London: On the cusp of history, Olympic silver medallist PV Sindhu let history slip out of her hands as she lost hard-fought semifinal against Japanese Akane Yamaguchi to bow out of the $1000,000 All England championship here today.
Sindhu failed to capitalise on a lead in the decider to go down 21-19 19-21 18-21 to Yamaguchi after battling for an hour and 19 minutes. This was the ninth victory on the trot for the world no 2 Japanese, who had won the German Open early this month.
In the match which went down to the wire, both Sindhu and Yamaguchi threw themselves on the court, traversing diagonally again and again during a series of punishing rallies, which defined the edge-of-the-seat thriller.
However, in the end, it was 20-year old Yamaguchi, who showed better nerves to walk away with the match and cement a place at the finals against Taiwanese Tai Tzu Ying.
Despite being on the court for almost 3 and a half hours during the three-game matches in last three days, Sindhu didn’t show any sign of fatigue and matched Yamaguchi as they looked to outdo each other. But a slight lapse of concentration in the dying moments and the match was over in the end.
It was quite a task to tame the Japanese as she was extremely fast on the court and retrieved most of the diagonal strokes that Sindhu threw at her. Another long rally ended with Sindhu missing the line as Yamaguchi had two game points. Sindhu saved one when the Japanese hit long. But in the end, a lucky net chord sealed the game in Yamaguchi’s favour and kept her alive in the contest.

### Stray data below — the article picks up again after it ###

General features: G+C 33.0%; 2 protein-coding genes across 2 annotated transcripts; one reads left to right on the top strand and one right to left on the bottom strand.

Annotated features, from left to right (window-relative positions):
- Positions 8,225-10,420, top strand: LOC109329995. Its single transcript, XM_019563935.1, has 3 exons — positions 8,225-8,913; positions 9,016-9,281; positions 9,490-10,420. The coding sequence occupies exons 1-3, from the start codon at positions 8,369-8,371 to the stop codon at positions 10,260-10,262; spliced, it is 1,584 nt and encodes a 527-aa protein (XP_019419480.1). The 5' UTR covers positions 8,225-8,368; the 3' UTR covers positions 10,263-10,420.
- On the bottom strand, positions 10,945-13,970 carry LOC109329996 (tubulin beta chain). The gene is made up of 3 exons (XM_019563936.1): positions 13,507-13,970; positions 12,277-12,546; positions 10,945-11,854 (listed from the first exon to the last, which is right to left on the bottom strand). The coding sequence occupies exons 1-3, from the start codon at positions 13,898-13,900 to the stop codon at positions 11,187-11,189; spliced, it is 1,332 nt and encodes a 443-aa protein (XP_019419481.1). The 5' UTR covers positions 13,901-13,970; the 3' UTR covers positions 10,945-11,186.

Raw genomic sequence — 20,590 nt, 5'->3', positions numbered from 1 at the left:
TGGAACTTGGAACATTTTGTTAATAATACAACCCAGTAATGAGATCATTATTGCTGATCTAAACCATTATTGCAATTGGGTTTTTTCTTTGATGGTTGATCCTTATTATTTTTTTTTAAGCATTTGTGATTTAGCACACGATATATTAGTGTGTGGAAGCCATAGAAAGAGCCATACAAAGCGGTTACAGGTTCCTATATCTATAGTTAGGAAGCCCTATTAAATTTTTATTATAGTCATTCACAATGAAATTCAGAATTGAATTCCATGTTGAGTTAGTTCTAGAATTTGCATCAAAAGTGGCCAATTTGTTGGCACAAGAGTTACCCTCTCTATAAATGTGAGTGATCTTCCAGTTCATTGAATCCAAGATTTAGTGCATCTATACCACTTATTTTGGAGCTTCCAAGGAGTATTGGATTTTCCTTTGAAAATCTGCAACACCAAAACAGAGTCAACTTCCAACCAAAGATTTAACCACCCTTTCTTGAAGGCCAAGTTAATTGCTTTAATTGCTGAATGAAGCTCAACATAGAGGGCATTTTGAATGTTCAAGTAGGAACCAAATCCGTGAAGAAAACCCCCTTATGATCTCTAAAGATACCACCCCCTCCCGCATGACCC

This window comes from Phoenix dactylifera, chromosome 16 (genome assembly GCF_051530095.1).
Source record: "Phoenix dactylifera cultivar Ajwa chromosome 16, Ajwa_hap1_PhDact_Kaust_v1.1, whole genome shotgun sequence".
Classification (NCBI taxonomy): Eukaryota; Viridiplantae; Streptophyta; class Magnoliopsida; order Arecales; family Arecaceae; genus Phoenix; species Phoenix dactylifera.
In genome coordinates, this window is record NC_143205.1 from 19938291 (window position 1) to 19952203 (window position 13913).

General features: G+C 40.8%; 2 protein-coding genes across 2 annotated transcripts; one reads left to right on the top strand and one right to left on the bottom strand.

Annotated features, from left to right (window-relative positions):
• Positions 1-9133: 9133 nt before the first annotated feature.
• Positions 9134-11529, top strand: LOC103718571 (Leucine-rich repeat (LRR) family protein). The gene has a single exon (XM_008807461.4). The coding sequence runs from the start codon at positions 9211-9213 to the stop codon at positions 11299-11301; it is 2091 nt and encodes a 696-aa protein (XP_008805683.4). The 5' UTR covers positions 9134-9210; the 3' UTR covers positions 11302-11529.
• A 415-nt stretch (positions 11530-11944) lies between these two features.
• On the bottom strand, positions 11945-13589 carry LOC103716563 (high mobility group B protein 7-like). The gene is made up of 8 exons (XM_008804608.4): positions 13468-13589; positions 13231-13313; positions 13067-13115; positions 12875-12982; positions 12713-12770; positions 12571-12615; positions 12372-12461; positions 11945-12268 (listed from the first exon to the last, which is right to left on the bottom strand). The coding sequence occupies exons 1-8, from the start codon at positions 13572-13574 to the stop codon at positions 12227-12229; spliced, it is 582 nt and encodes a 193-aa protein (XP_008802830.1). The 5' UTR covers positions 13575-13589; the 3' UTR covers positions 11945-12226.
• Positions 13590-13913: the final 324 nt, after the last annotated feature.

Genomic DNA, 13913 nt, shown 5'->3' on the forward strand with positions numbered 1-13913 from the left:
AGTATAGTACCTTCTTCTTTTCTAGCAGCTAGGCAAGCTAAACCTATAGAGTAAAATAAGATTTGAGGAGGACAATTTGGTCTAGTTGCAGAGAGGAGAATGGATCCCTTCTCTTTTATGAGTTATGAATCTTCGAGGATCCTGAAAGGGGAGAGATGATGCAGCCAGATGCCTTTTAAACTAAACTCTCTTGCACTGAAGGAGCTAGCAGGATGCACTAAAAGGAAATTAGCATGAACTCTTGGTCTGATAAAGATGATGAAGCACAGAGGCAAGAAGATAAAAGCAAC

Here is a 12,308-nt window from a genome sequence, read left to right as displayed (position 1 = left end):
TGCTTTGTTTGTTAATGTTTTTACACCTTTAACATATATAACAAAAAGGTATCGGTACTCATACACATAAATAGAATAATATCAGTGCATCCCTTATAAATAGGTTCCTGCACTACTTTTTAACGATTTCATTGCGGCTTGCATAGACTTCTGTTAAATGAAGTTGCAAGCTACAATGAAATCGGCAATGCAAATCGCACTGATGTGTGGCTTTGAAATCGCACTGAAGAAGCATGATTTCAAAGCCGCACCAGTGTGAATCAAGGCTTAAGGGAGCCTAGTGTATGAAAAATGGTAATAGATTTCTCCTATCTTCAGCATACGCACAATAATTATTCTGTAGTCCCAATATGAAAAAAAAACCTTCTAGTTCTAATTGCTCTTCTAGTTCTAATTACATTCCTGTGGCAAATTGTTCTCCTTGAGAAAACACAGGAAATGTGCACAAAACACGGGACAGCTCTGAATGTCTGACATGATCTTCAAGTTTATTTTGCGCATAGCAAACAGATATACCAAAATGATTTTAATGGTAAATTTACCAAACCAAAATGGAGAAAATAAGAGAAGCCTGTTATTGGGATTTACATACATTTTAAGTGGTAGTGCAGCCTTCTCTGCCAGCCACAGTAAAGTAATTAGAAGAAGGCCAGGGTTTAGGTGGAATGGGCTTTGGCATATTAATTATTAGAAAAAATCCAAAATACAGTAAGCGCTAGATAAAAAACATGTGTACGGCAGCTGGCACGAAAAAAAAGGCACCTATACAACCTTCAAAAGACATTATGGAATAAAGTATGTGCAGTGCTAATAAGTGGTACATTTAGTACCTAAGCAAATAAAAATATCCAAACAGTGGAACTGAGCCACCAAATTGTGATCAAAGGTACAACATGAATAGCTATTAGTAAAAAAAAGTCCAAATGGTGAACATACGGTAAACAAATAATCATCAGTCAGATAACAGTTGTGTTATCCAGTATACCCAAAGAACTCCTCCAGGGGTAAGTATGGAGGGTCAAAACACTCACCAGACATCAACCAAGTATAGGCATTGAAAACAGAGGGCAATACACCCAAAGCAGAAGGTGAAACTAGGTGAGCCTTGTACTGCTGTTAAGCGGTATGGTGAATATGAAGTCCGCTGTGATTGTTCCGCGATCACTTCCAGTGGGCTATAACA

The battle for supremacy continued in the decider and after the first six points, Sindhu unleashed a couple of fantastic down-the-line smashes on both the flanks to grab a 6-3 lead. She extended it to 8-5 with another attacking return.
After changing sides for the last time, Sindhu grabbed two more points before Yamaguchi produced a body smash. The Japanese kept putting the shuttle in difficult positions and won another long rally to keep snapping at her heels. A bad judgment at the backline and another wide shot saw Yamaguchi level score at 14-14.
The testing rallies continued as the duo moved neck and neck till 18-18. Sindhu lost a video challenge and a smashing follow-up return earned the Japanese two match points and she sealed it with another smash as Sindhu was left disappointed.
Pusarla Venkata Sindhu, born 5 July 1995, is a professional badminton player, who is currently world no 4 in the BWF World Ranking. At the 2016 Summer Olympics, she became the first Indian woman to win an Olympic silver medal. She is one of the two Indian badminton players to ever win an Olympic medal – other being Saina Nehwal. She was also a silver medalist at the 2017 BWF World Championships and, in 2017, became first Indian ever to win Korea Open Super Series.
Sindhu came to international attention when she broke into the top 20 of the BWF World Ranking in September 2012 at the age of 17. In 2013, she became the first ever Indian women’s singles player to win a medal at the Badminton World Championships. In March 2015, she is the recipient of India’s fourth highest civilian honour, the Padma Shri. Her silver medal win in the women’s singles event of the 2016 Summer Olympics made her the first Indian shuttler to reach the final of an Olympics badminton event and the youngest Indian to make a podium finish in an individual event at the Olympics. She is one among the top five shuttlers in women’ s singles category.